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Quiet Quitting - Another Workforce Pandemic

Quiet Quitting - Another Workforce Pandemic

Like any workforce, the employment cycle rotates. An employee leaves, and the vacant position is refilled through succession plan initiatives or an external hire.  But what happens when the wheel keeps turning with no insight into its frequency?  Why are people just “quietly” leaving with no tangible reason as to why? Even when the Human Resources department conducts an exit interview, and they review the report; there is no “real” indicator as to why an employee who demonstrated extreme potential, an inclusive team player and an integral member of a thriving department wakes up one morning and designs to resign?

The truth is, it wasn’t something that stemmed overnight, the organisation neglected the change in his or her behaviour. They didn’t see the park burn out and this is the end result of a workforce pandemic called “Quiet Quitting”.

A “quiet quitter” is an employee who performs the minimum requirement of their job and puts in no additional time, effort, or enthusiasm, then absolutely necessary to get by under the façade that they are being “productive” but in reality, they are working strictly within the “satisfactory” bandwidth.

These employees are less likely to stay late, show up early or attend non mandatory meetings. In a nutshell, these employees will not contribute to anything that does not sit within their job description nor will they go above and beyond to demonstrate their passion for their craft in their attempt to grow and thrive within the organisation on the path to career progression. While these group of employees have been have always been in existence, they have managed to stay tucked away amongst high performing employees who have carried them along.

Now organisations are feeling the strain of the economic crisis, and operating a lean management system, key performance indicators have increased to stay afloat in the market which has shed more light on the average performers. So what are the underlying factors that  causing the increase of the “quiet quitter” ?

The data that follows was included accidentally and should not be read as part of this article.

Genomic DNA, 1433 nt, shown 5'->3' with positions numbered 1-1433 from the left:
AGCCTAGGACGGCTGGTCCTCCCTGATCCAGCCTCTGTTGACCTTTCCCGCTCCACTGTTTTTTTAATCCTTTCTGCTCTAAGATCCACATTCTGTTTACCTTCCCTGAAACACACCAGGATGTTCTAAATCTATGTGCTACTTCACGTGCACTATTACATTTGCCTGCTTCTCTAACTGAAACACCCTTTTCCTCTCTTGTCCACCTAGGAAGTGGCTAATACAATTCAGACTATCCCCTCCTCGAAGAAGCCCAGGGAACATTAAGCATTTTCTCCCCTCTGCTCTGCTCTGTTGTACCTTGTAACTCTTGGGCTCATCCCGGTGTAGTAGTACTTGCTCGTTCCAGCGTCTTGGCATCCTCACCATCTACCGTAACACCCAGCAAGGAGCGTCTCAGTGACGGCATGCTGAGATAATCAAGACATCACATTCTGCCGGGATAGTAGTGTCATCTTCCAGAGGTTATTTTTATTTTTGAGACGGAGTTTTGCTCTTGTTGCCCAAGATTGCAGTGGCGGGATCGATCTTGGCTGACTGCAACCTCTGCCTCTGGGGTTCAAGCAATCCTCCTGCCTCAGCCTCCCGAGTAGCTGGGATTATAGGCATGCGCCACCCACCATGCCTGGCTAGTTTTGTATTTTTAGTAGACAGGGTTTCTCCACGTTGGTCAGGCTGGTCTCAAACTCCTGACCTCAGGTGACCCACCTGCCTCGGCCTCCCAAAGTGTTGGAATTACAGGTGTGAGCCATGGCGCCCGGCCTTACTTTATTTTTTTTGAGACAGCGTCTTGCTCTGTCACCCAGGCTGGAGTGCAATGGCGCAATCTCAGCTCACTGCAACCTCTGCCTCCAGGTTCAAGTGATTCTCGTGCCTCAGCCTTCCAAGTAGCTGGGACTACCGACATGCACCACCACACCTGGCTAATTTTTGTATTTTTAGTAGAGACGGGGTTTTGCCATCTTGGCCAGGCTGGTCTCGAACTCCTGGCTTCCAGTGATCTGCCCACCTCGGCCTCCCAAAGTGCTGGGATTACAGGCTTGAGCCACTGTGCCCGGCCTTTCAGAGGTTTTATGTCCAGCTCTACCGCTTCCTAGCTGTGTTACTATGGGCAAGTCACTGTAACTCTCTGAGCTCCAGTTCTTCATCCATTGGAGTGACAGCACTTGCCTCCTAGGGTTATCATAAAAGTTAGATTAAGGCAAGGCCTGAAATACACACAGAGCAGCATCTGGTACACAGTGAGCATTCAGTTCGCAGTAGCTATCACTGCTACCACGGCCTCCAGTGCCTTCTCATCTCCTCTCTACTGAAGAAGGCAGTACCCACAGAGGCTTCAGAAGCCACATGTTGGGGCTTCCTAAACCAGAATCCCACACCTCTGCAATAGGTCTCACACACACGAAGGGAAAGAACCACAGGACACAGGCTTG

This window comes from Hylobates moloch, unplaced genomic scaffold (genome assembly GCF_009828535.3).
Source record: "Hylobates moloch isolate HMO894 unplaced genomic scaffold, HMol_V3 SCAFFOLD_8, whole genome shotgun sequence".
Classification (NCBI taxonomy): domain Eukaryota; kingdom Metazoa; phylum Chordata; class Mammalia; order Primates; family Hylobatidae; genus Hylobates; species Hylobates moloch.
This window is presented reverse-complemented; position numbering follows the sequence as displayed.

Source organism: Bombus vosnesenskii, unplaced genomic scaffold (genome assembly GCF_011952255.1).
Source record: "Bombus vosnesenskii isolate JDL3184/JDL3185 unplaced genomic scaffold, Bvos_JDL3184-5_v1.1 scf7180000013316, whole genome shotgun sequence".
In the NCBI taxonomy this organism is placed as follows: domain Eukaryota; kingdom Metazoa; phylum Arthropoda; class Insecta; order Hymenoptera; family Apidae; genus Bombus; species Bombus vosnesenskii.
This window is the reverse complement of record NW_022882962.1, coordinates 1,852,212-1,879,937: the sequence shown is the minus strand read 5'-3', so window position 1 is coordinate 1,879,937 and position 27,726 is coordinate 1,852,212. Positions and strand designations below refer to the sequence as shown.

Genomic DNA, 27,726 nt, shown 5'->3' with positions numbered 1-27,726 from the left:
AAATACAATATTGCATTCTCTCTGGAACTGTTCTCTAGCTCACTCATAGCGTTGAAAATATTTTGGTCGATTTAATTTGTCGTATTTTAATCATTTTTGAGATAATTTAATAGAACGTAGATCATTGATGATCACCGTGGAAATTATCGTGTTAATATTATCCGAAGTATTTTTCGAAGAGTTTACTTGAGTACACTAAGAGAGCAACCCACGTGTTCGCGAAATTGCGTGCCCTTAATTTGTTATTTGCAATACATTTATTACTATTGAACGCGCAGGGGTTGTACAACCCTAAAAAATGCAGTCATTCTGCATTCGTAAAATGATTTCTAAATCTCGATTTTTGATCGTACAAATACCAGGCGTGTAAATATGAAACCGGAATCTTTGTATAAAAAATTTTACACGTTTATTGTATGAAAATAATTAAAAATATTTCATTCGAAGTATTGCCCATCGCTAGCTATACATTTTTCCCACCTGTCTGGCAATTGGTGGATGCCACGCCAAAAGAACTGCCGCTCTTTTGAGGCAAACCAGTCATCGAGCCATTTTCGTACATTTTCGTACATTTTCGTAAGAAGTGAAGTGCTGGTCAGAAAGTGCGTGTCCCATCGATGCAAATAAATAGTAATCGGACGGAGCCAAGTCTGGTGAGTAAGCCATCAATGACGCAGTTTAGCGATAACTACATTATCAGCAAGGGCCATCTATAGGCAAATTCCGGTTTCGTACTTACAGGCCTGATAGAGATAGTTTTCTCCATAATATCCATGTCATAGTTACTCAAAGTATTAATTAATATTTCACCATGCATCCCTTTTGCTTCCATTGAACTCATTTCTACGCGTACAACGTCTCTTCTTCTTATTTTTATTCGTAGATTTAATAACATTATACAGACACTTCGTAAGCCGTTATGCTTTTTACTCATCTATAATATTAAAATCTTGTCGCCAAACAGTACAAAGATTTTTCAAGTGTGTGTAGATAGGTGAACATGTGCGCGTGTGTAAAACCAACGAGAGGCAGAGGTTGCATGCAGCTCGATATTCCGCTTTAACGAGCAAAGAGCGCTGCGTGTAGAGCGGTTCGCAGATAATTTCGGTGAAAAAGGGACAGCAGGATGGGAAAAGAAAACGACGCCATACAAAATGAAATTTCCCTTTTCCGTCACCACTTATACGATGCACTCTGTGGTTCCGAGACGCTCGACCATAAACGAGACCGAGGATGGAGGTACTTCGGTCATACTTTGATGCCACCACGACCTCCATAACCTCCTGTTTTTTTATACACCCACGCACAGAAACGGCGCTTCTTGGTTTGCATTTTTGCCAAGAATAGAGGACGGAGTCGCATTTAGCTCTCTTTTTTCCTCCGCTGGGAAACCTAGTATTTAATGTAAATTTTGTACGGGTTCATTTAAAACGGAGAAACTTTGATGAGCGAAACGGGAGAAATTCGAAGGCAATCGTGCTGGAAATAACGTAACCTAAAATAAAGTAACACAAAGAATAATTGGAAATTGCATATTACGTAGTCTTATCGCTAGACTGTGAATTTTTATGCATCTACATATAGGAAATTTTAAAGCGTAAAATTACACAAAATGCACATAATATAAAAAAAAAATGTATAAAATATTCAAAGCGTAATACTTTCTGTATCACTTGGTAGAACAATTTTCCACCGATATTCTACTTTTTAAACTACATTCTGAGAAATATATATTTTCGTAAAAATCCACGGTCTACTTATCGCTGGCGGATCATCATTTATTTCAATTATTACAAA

We can debate this for days, but I will focus on the prominent 4  which are Pay Discrepancies, Blurred Boundaries, Lack of Internal Career Progression, and Poor Leadership and People Culture.

Pay discrepancy is a common affliction that affect a lot of professionals today due to the lack of air-tight corporate governance structures and policies. You’ll find that there are underlining grey areas surrounding the justification of salary differences, and as a result the level of equality amongst employees is compromised.

Some organisations use unjustified yard sticks to benchmark salaries on a case-by-case basis, and this can range from length of service an employee has given to the company, the quality of education an employee has acquired, the amount of foreign work experience an employee has been exposed to and the list goes on.

Knowing that an employee with the same skill set and expertise as you is being paid more for an underlining reason best known to management is a prominent “red flag” that will push any employee to seek pastures new.

Blurred Boundaries is where there is an invisible line between expected deliverables against tangible  KPI’s as opposed to imposed workload that is not measured against an employee’s performance. An example of this is when an employee is given tasks outside their designated responsibilities, and it is not merited against their performance nor compensated or reflected in their paycheck.